Deniliquin Pastoral Times

Seeing red


Ten thousand jobs and $1 billion in lost revenue.

That is the cost to the Murray region after 18 months of COVID-19 rules and snap border lockdowns in the region according to Murray Regional Tourism, and local councils have had enough.

Five councils along the NSW and Victoria border are uniting in a stance to advocate for fairer treatment of border communitie­s from both the NSW and Victorian government­s.

It was spearheade­d by Murray River Council, and also includes Edward River Council.

Murray River Mayor Chris Bilkey will draft a strategic document based on the research to help the councils advocate at a state level, and to plan their economic recovery — a process he says has been hampered due to Victorian policy surroundin­g the NSW side of the border.

In the Echuca-Moama area, the impact has been a $230 million loss and the loss of many jobs.

While data specific to Edward River is yet to be quantified, Cr Bilkey estimates it would be similar to Moama.

‘‘We want to encourage them (border councils) to work with local community leaders to come up with a safe strategy that encompasse­s more practical economic options when faced with restrictio­ns as a result of any future outbreaks,’’ Cr Bilkey said.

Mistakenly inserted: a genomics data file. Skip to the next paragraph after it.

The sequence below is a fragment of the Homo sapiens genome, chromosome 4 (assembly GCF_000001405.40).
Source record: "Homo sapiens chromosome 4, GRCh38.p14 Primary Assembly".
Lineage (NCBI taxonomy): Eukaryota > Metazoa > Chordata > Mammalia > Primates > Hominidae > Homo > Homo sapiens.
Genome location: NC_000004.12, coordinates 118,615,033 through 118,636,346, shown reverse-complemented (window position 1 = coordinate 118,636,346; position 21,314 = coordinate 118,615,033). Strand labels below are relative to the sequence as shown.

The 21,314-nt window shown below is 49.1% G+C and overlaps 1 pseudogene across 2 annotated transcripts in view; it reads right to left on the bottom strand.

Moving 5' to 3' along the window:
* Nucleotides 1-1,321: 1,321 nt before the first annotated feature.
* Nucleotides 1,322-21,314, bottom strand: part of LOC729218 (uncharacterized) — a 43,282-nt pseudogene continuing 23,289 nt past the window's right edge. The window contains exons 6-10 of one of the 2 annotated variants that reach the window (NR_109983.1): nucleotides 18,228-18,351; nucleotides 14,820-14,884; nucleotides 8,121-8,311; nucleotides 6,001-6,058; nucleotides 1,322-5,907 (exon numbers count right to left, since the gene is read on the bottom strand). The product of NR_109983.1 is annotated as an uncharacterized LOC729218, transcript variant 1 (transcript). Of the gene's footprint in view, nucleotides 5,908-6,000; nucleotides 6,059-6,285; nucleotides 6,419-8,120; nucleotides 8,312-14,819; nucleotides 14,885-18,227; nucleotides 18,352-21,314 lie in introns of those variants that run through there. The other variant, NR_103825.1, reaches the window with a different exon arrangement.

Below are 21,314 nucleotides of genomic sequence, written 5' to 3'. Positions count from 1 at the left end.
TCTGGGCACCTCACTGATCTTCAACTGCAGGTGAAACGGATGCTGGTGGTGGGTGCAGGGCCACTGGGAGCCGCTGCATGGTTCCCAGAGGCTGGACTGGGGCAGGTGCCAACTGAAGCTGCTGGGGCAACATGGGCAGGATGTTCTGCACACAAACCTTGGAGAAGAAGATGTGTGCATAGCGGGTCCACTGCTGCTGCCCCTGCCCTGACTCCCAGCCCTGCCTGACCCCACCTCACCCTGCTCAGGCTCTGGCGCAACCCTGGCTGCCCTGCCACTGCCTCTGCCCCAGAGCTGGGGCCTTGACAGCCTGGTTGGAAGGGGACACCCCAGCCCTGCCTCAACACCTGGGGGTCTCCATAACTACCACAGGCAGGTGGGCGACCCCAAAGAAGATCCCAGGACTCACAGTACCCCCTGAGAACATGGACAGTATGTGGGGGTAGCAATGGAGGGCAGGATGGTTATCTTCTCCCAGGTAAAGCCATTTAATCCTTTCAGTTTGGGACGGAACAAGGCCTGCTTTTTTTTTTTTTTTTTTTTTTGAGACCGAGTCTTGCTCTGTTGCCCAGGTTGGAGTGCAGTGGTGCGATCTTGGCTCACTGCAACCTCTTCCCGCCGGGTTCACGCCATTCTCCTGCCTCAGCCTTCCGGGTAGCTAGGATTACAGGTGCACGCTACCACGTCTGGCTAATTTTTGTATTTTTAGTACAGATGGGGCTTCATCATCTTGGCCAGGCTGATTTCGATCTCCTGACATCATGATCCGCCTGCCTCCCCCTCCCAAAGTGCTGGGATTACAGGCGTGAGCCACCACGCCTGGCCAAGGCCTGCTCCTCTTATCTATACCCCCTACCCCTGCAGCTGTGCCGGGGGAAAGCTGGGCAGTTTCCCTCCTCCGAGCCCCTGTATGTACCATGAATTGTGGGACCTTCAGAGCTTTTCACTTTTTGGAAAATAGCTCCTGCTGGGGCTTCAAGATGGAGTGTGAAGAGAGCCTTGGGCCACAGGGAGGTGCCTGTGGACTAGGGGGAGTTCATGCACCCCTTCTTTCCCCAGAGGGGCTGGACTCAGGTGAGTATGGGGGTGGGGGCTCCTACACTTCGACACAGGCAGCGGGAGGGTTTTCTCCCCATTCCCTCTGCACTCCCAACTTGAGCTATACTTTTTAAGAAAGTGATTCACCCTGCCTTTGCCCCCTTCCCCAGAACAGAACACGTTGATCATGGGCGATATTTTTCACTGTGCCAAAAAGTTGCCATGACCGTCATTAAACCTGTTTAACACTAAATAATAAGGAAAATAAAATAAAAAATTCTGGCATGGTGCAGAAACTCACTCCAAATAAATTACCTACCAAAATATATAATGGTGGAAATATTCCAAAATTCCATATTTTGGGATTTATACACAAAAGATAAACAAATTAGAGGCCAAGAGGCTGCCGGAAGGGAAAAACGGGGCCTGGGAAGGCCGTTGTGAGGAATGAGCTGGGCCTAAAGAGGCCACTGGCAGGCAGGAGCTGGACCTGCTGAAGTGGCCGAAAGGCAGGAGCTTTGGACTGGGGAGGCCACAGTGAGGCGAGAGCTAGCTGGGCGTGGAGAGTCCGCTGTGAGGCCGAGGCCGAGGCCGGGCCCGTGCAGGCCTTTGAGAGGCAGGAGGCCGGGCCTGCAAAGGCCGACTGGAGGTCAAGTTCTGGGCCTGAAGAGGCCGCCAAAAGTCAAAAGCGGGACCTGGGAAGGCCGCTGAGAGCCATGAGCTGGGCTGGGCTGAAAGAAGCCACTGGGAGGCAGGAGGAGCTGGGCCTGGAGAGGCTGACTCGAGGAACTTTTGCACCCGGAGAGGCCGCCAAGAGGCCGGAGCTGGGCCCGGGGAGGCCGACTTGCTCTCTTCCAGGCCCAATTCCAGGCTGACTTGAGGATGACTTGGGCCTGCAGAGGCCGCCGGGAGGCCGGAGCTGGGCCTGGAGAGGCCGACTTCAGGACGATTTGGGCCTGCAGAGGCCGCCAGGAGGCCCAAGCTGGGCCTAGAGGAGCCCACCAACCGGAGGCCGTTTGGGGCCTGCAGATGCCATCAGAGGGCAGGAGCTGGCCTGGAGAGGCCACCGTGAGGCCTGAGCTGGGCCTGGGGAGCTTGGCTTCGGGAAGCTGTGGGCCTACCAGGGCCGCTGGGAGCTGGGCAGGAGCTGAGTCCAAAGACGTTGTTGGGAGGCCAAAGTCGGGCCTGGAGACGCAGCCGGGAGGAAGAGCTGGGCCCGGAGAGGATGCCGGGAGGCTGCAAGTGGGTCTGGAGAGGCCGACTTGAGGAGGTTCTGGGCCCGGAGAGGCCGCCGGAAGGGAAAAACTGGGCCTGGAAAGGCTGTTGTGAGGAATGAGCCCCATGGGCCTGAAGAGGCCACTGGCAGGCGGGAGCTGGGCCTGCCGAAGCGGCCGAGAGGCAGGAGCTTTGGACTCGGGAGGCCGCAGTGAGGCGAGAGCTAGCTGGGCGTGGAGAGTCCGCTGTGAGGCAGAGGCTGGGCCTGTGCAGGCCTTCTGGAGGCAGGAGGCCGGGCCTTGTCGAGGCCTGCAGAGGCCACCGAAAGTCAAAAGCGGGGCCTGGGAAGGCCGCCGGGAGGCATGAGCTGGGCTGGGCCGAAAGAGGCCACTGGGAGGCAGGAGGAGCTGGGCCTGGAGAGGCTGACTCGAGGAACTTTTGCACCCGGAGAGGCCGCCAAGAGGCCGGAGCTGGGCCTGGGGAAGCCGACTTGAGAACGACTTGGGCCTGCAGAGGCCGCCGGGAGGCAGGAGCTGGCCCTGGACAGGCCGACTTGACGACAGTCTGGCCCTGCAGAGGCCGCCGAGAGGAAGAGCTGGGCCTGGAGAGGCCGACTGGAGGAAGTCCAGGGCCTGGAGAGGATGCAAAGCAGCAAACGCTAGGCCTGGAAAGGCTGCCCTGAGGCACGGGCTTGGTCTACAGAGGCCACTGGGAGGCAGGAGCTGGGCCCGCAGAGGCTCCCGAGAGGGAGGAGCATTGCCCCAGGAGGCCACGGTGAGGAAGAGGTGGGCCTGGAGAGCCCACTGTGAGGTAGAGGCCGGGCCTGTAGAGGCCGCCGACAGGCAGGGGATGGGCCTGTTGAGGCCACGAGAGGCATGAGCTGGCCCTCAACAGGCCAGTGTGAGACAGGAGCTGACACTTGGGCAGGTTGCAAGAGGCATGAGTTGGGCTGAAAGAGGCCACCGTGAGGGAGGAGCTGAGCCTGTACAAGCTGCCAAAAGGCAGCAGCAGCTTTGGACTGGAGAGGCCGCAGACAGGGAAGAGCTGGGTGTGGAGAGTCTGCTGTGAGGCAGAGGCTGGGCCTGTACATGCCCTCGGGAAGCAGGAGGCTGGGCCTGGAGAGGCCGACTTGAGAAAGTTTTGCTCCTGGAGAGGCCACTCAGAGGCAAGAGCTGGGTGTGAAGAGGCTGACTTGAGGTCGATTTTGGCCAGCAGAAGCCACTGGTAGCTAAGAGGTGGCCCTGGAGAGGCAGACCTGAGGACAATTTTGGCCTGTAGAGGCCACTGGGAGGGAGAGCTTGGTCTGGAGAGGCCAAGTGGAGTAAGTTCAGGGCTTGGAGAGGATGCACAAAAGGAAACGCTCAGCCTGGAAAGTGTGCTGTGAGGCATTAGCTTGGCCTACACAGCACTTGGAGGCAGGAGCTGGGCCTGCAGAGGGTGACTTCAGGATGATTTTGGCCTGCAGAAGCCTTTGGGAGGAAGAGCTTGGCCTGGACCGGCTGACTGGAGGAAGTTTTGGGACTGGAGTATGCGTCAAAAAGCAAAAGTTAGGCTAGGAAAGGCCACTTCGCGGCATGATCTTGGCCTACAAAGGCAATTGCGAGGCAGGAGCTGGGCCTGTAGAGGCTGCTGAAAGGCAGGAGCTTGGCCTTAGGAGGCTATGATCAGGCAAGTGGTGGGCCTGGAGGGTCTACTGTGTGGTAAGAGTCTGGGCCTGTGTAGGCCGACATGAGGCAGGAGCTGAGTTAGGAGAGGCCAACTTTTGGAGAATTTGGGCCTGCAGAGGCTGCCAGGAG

MRC recently committed up to $100,000 to an advertisin­g campaign to elevate its plight in Melbourne, but Cr Bilkey said the recent changes to border rules showed Victorian Premier Daniel Andrews ‘‘does not have the appetite’’ to make tourism possible in the area again.

Victoria last week lifted its state-wide lockdown, but Mr Andrews has maintained the entirety of NSW as a red zone and banned travel from NSW border bubble residents to Victoria unless it is for essential purposes.

On a broader scale, MRC is encouragin­g councils to follow its lead in reaching out to the Victorian Government to lobby for the NSW side of the border bubble to be turned green again.

‘‘We have questioned whether the rationale for doing it (making all of NSW a red zone) stands up to logical examinatio­n,’’ Cr Bilkey said.

‘‘We don’t have a problem with the idea that Victorians shouldn’t go beyond the NSW side of the bubble — we don’t want them travelling up past Griffith and Wagga or god forbid to Sydney, but we do see that the vast majority of the business that comes here comes from Victoria.”

Cr Bilkey said the red zone means accommodat­ion businesses and those supported by them, such as cleaners and laundrists, are ‘‘flatlining’’ because of the policy.

He said the border region has become ‘‘the meat in the middle of the political sandwich’’ when one state wants to pressure another on their COVID policy, a sentiment shared by Edward River Council Mayor Norm Brennan.

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